After hearing a succession of preachers, the new congregation gave a unanimous call, on 19th April 1859, to their present minister, promising a stipend of £120 from their own resources, with four Sabbaths a-year for holidays.
The number of members at the date of Mr Kinnear's ordination was 55. It has steadily increased ever since, and is now 155.
The new church was opened for public worship by Rev. Dr Macfarlane, of London, and Dr Eadie, of Glasgow, in October 1861, and is seated for 350, with provision for a gallery when required, so as to accommodate 600 persons. It has cost £1000, of which £250 were given by the Ferguson Trustees, £120 by the Debt Liquidating Board, and the rest subscribed by the people. Steps are now (1872) being taken for the erection of a manse, which is to cost £700.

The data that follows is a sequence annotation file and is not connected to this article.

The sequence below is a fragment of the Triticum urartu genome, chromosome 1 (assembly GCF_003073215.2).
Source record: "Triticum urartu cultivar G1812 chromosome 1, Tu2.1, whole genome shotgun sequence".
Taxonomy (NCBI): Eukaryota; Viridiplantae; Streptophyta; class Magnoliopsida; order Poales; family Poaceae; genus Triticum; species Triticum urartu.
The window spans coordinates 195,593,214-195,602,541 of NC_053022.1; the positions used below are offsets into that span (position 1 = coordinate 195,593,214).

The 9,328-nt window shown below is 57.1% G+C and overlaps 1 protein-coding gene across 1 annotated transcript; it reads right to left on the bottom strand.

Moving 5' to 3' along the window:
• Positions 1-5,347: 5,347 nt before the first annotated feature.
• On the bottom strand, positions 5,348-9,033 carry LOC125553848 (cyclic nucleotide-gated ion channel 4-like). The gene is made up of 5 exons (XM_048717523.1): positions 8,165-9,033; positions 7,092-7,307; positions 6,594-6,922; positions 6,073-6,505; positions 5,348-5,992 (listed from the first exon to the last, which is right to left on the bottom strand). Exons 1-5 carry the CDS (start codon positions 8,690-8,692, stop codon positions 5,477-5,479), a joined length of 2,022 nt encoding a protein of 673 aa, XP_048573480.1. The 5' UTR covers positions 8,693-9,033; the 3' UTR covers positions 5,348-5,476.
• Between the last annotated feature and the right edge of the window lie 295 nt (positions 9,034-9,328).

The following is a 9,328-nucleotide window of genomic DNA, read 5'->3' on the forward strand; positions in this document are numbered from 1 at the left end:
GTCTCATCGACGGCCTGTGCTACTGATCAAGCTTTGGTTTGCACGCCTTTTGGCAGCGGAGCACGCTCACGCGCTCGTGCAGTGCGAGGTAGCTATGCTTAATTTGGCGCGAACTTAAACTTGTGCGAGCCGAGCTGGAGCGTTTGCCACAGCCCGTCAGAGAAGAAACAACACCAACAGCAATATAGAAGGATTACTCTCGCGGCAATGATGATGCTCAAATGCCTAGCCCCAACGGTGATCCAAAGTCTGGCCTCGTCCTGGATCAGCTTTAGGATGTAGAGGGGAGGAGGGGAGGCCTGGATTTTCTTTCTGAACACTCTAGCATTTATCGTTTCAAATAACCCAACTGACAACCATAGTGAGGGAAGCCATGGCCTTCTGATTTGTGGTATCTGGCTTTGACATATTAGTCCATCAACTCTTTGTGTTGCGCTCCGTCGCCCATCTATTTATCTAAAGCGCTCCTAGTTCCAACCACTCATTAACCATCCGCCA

ist Minister.—David KINNEAR, B.A., from Buckhaven. Ordained 30th August 1859.
PRESBYTERY OF DUNDEE. The Presbytery of Dundee was formed in 1840 by the division of the Presbytery of Forfar into the Presbyteries of Dundee and Arbroath. Four congregations previously belonging to the Presbytery of Cupar were transferred at the same time to the Presbytery of Dundee. The Presbytery of Forfar thus divided was formed by the General Associate (Antiburgher) Synod in 1788, by a separation of the congregations composing it, from the Presbytery of Perth. At the union of the two great branches of the Secession in 1820, the Associate (Burgher) congregations in the district were added to it. It was further increased by new congregations, and these circumstances admitted of its division at the time and in the manner specified.